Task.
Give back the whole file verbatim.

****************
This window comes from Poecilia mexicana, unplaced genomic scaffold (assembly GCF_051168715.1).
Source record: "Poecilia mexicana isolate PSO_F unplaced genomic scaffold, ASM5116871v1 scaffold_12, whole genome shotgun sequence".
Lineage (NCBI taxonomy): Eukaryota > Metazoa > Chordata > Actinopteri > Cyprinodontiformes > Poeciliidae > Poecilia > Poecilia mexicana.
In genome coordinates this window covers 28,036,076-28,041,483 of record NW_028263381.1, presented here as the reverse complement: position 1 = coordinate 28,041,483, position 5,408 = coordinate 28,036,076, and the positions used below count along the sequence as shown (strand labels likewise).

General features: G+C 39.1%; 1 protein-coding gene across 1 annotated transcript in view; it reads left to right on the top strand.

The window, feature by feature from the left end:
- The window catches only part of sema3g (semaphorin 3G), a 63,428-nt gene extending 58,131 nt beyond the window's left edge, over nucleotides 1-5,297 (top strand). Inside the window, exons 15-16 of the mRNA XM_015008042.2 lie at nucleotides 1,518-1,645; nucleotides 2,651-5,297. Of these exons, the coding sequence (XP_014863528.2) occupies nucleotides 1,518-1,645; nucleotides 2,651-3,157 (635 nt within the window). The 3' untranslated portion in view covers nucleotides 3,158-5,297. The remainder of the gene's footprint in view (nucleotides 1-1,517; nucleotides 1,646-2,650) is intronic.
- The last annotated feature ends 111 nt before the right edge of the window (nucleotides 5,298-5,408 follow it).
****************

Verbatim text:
This window comes from Poecilia mexicana, unplaced genomic scaffold (assembly GCF_051168715.1).
Source record: "Poecilia mexicana isolate PSO_F unplaced genomic scaffold, ASM5116871v1 scaffold_12, whole genome shotgun sequence".
Lineage (NCBI taxonomy): Eukaryota > Metazoa > Chordata > Actinopteri > Cyprinodontiformes > Poeciliidae > Poecilia > Poecilia mexicana.
In genome coordinates this window covers 28,036,076-28,041,483 of record NW_028263381.1, presented here as the reverse complement: position 1 = coordinate 28,041,483, position 5,408 = coordinate 28,036,076, and the positions used below count along the sequence as shown (strand labels likewise).

General features: G+C 39.1%; 1 protein-coding gene across 1 annotated transcript in view; it reads left to right on the top strand.

The window, feature by feature from the left end:
- The window catches only part of sema3g (semaphorin 3G), a 63,428-nt gene extending 58,131 nt beyond the window's left edge, over nucleotides 1-5,297 (top strand). Inside the window, exons 15-16 of the mRNA XM_015008042.2 lie at nucleotides 1,518-1,645; nucleotides 2,651-5,297. Of these exons, the coding sequence (XP_014863528.2) occupies nucleotides 1,518-1,645; nucleotides 2,651-3,157 (635 nt within the window). The 3' untranslated portion in view covers nucleotides 3,158-5,297. The remainder of the gene's footprint in view (nucleotides 1-1,517; nucleotides 1,646-2,650) is intronic.
- The last annotated feature ends 111 nt before the right edge of the window (nucleotides 5,298-5,408 follow it).